Hammerson boosts food and beverage offer at Dublin leisure complex: Hammerson is welcoming seven new catering operators to the recently refurbished food hall in its Dundrum leisure complex in Dublin. The new brands, which will all be on level three of the centre, are Whitbread-owned Costa Coffee, Subway, fresh food takeaway specialist Chop’d, rotisserie chicken concept Poulet Bonne Femme, five-strong healthy Thai takeaway brand Kanoodle, French bistro Gastro, and European restaurant Origins. Hammerson worked with foodservice provider Aramark to bring the new brands to the centre. Dundrum already features Jamie’s Italian and Starbucks venues. Simon Betty, Hammerson director of retail, Ireland, said: “Welcoming seven new food and beverage operators to the centre will considerably enhance its existing offer, bringing it closer to the high standard of dining options we have across our European portfolio. These transactions clearly demonstrate the strong demand for space from food and beverage operators and I fully anticipate we will continue to attract new and exciting brands to Dundrum, reinforcing its position as Ireland’s leading retail, dining and leisure hub.”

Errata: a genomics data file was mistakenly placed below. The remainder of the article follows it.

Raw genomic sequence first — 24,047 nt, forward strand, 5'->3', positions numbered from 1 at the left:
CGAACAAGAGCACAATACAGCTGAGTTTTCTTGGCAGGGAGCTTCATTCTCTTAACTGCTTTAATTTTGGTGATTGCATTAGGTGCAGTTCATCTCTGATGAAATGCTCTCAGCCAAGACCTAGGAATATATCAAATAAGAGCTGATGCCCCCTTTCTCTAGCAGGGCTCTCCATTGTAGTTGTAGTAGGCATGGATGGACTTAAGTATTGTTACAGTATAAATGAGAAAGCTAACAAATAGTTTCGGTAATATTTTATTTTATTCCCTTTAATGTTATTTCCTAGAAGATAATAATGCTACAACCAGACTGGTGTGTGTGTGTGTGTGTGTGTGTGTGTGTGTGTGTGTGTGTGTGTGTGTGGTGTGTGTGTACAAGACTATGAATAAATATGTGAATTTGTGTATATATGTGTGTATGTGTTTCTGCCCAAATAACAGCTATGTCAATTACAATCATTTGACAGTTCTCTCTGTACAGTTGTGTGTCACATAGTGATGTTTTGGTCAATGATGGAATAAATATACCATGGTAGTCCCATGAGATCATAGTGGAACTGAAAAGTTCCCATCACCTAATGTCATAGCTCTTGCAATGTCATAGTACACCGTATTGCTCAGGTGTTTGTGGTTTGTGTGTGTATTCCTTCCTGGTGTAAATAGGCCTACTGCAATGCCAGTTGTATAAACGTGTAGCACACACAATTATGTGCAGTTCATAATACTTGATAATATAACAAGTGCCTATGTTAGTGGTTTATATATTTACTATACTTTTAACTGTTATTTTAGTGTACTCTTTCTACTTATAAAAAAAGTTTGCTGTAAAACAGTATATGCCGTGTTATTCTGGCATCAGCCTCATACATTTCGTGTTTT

Sunderland pub owner forms new company to run site after taking control back from Camerons Brewery: The owner of the historic Dun Cow pub in Sunderland has formed a new company to run the site as a key element in the city’s emerging cultural quarter. Leighton Management, which bought the pub and restored it to its former Edwardian glory in 2014, has reached an agreement with Camerons Brewery to take control of the pub in High Street West. It has formed a new company, Pub Culture, to run the grade II-listed venue that is part of the Music, Art and Culture (MAC) Quarter centred around the ongoing transformation of the adjacent Old Fire Station. Under Camerons’ management, the Dun Cow won two Campaign For Real Ale national pub design awards and the brewer will continue to work with Pub Culture with a supply deal in place. All management and staff at the Dun Cow will retain their jobs with Pub Culture. Paul Callaghan, of the MAC Trust, told the Sunderland Echo: “The Dun Cow is integral to the development of the MAC Quarter. Camerons has been a fantastic partner in establishing it once more as a pub Sunderland can be proud of, and we are delighted the brewery will continue to supply the Dun Cow with its superb range of beers and spirits, which have become firm favourites with the city’s pub-goers.”